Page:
The Presbyterian Pulpit
A sermon by the Rev. Dr. David E. Leininger


Delivered 5/9/04
Text: Acts 11:1-18
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"You can pick your friends, but..." You finish it. Well, wait. I will finish it. No, it is not "You can pick your friends, but you cannot pick your friend's nose." It is "You can pick your friends, but you cannot pick your relatives." Something that we certainly know on Mothers Day.

Most assuredly, that unsought relationship has likely been incredibly influential in who and what you are. On the plane to California, I read Cokie Roberts' new book, Founding Mothers, an intriguing history of the women who were influential in the establishment of our nation. John Adams, our second president is quoted from a letter to his daughter, Nabby, "It is by the female world that the greatest and best characters among men are formed. I have long been of this opinion that when I hear of an extraordinary man, good or bad, I naturally...inquire who was his mother?"(1) George Washington is quoted as saying, "My mother was the most beautiful woman I ever saw. All I am I owe to my mother. I attribute all my success in life to the moral, intellectual and physical education I received from her."(2)

We could wish that all mothers were as good as George's, but we know such is not the case. Jacqueline Kennedy is not quoted very often, but she had something to say on this: "If you bungle raising your children, I don't think whatever else you do well matters very much."(3) And that explains why everyone is not of the same mind about Mother's Day. For some it is a wonderful day of celebration; for others, those whose family portrait could never be mistaken for something by Norman Rockwell, this is a day that is just as well ignored. In fact, even though Mothers Day normally attracts church crowds that are surpassed only by Christmas and Easter, some folks stay away on purpose - the reminder is just too painful. But, as we say, you can pick your friends, but... You know the rest.

In a not very subtle way, that is also the message from our scripture lesson. As the passage opens we read, "The apostles and the brothers throughout Judea heard that the Gentiles also had received the word of God." Uh-oh. This is going to mean trouble. Despite the fact that Jesus himself had dealings with Gentiles, the early church was of a mind to keep Christianity essentially Jewish. This report of Peter's ministry in Lydda and Joppa was, to say the least, troubling. As the text has it, "So when Peter went up to Jerusalem, the circumcised believers criticized him and said, "You went into the house of uncircumcised men and ate with them." How dare you???

Now Peter tells his curious story. He was having a rooftop prayer time when he saw a vision - "something like a large sheet being let down from heaven by its four corners, and in it a veritable menagerie: "four-footed animals of the earth, wild beasts, reptiles, and birds of the air." Then comes a voice: "Get up, Peter. Kill and eat."

"No way, Lord," says Peter. Not this. These are not pure, not kosher. They are unclean. And you know me, Lord, I am a good Jew. I keep kosher."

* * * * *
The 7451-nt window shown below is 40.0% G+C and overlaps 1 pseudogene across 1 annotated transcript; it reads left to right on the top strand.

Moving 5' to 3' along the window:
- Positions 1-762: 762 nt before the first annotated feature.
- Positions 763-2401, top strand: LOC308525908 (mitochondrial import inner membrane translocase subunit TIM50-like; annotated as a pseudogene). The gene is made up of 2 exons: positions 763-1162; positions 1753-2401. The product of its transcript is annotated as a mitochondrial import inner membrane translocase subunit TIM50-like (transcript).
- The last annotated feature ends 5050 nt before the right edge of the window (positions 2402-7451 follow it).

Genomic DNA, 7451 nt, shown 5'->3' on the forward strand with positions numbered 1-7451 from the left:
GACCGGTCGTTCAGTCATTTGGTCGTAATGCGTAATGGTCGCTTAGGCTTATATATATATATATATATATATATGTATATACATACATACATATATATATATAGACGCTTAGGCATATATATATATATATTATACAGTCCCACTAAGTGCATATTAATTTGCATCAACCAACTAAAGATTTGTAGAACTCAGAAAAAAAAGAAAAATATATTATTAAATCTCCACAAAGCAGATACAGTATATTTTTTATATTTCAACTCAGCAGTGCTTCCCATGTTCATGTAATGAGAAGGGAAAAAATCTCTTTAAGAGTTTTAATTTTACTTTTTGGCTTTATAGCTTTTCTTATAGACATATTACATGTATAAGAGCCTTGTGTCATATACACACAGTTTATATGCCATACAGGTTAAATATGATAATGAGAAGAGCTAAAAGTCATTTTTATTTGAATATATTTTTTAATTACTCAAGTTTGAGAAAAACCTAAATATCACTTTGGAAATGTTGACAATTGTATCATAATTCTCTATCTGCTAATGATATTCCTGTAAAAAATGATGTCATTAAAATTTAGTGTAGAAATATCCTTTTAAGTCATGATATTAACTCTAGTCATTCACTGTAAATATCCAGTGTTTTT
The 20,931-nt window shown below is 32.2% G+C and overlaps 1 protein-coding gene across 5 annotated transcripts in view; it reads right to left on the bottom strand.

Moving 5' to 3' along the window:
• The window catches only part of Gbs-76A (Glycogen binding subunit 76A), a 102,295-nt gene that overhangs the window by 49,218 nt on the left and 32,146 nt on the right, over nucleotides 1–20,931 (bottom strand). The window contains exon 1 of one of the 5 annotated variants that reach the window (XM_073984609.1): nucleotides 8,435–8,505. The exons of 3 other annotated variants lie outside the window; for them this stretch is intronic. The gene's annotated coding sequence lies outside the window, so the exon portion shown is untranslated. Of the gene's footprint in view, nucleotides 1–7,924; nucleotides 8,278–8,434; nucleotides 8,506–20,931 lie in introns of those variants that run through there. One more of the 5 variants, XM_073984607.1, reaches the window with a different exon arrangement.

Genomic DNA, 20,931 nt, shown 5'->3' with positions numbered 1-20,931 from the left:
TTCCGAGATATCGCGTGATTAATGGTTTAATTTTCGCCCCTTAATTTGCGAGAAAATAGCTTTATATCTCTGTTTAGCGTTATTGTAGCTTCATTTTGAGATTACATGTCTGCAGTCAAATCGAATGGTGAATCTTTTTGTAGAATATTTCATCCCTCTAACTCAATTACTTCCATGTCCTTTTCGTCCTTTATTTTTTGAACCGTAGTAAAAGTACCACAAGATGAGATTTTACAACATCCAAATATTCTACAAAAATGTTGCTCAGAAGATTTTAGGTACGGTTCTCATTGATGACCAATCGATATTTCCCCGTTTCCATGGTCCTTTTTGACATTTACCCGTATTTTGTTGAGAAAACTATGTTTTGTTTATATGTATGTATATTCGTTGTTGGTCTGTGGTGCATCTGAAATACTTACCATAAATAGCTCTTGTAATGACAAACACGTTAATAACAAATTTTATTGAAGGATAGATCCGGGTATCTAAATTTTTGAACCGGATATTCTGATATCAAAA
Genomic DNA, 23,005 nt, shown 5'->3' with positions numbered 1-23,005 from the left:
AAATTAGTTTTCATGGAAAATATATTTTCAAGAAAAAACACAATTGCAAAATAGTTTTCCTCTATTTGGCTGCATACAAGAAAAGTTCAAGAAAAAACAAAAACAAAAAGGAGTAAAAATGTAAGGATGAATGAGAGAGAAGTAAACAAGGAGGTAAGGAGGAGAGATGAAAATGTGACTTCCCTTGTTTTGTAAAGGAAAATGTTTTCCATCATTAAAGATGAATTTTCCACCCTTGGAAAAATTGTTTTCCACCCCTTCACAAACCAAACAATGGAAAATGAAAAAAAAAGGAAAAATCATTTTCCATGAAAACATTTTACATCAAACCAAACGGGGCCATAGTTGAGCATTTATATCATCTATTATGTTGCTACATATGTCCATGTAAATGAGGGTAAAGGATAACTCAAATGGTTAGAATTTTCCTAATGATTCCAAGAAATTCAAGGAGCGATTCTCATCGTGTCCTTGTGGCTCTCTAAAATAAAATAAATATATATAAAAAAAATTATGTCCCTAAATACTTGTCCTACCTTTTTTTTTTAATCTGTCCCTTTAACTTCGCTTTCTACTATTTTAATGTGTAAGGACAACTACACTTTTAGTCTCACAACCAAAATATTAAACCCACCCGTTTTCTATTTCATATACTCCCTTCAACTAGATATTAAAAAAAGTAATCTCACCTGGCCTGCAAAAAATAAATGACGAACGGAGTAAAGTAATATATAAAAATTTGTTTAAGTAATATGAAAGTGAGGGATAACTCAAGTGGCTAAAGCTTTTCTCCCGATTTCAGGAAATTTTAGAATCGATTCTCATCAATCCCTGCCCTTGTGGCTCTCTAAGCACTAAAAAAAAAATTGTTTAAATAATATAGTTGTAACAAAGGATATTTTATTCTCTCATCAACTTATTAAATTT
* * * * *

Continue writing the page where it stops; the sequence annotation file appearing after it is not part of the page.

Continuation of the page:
The voice responds, "Do not call anything impure that God has made clean."

Three times this happens, Peter says. Why three times? Because it was important, that's why.

Now the rooftop reverie is interrupted. Three visitors have arrived - Gentiles, as it turns out. They have come with an invitation to visit a Roman centurion named Cornelius. Hmm - the same rank as the one who supervised the crucifixion of Jesus. Peter felt led of the Spirit to go with them, and shortly thereafter, he was doing something no good Jew in his day would normally do - he actually went into the home of a Gentile. Peter reported on the conversation, the vision that Cornelius had had that prompted the invitation, the sharing of the gospel and their positive response. Finally, Peter had to conclude, "So if God gave them the same gift as he gave us, who believed in the Lord Jesus Christ, who was I to think that I could oppose God?" Good question.

To be honest, the response of the church leaders in Jerusalem was remarkably enlightened. Since the soil in which the church had been planted was thoroughly Jewish, it would not have been terribly surprising to have encountered significant resistance. After all, the issue of separation from other races and nationalities had been the focus of debate ever since the end of the exile in the fifth and sixth centuries B.C. Ezra and Nehemiah, for example, favored the complete expulsion of all foreigners who had joined Israel and sought to settle with them in the restored territory of Judah.(4) To them, the only way to guarantee Israel's continued existence was to close the door on all foreign influences and seek a higher standard of racial and cultural purity.

But there was another camp, exemplified in writings such as the books of Jonah and Ruth and the last section of the book of Isaiah, which urged Israelites to consider throwing wide the doors of Israel to any and all who would convert to the worship of Israel's God. This mindset had Israel surviving by letting the world in, by inviting everyone, regardless of race or national origin, to see their "light to the nations" and turn to the one true God.